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Will There Be More Direct Payments in January? Congress Faces Looming Deadline


Senators are already eyeing 2022 for a potential vote on the Build Back Better Act, making it unlikely that advanced child tax credit payments will be sent out in mid-January.

With the holidays and the lack of a unified Democratic caucus, Democrats have given up hope of passing the social and climate spending package this year and are looking at taking it up again when they return in January. Meanwhile, the IRS warned that congressional failure to pass the Build Back Better bill by December could delay the tax credit’s advanced payments.

So it’s unlikely taxpayers will receive a payment in January, but they could get two payments in February. Last week, White House press secretary Jen Psaki told reporters that the White House spoke to the Treasury Department about the possibility of those payments.

Under the American Rescue Plan, the child tax credit was increased from $2,000 for eligible children to $3,600 for children under 6 and $3,000 for children between 6 and 17. The legislation also allowed parents to receive half their credit in advanced payments on a monthly basis from July to December.

Stephanie Bonin, a Denver restaurateur, and Stephanie Land, author of Maid: Hard Work, Low Pay, and a Mother’s Will to Survive, wrote in a Change.org petition that continuing the monthly payments could be something good that resulted from the pandemic.

“They empower us to make change happen. These checks represent the difference between begging and dignity,” the petition said.

child tax credit january 2022
The Senate isn’t expected to vote on the Build Back Better Act until 2022, making it unlikely that people will receive another child tax credit payment in January. Above, the U.S. Capitol’s Christmas tree on December 18.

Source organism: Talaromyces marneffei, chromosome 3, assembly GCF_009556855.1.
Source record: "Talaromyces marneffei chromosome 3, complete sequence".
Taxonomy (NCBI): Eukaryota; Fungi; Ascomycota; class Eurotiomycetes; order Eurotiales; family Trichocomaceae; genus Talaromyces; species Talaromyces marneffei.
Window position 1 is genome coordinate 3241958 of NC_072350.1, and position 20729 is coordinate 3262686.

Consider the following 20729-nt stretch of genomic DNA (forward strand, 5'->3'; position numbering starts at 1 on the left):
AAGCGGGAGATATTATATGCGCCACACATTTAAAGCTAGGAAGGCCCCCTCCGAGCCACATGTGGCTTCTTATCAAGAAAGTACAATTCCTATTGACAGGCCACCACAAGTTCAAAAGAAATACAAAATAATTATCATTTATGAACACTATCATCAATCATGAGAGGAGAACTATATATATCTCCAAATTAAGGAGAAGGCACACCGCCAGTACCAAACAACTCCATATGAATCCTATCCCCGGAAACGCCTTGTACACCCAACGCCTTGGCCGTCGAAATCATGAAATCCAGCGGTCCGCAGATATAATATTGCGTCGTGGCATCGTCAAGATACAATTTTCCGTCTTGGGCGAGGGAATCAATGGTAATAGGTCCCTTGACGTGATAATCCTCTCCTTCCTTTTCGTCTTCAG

Pedro Ugarte/AFP/Getty Images

Democrats sought to continue those payments through the end of 2022, but that seamless transition was upended by failed negotiations on Build Back Better between Democratic Senator Joe Manchin and the White House. Manchin had signed on to an earlier version of the spending package but had concerns about the final bill’s scope. The senator also criticized some White House staffers for how they handled the negotiations and accused Democrats of thinking they could bully him into voting in favor of the bill.

Democrats can’t afford to lose a single vote in the evenly divided Senate, and with Manchin a definite no, Build Back Better is essentially dead on arrival in the chamber for now.

In the wake of Manchin’s “no” vote announcement, Bonin and Land encouraged supporters of their petition to write their legislators and express their support for the expanded child tax credit.

Both the White House and Democratic leaders are committed to passing the Build Back Better bill, but President Joe Biden has warned voters that it could be weeks before the legislation comes to the Senate floor for a vote. Senate Majority Leader Chuck Schumer said that Democrats will bring the bill to the floor for a vote and will continue voting on the package until it passes.



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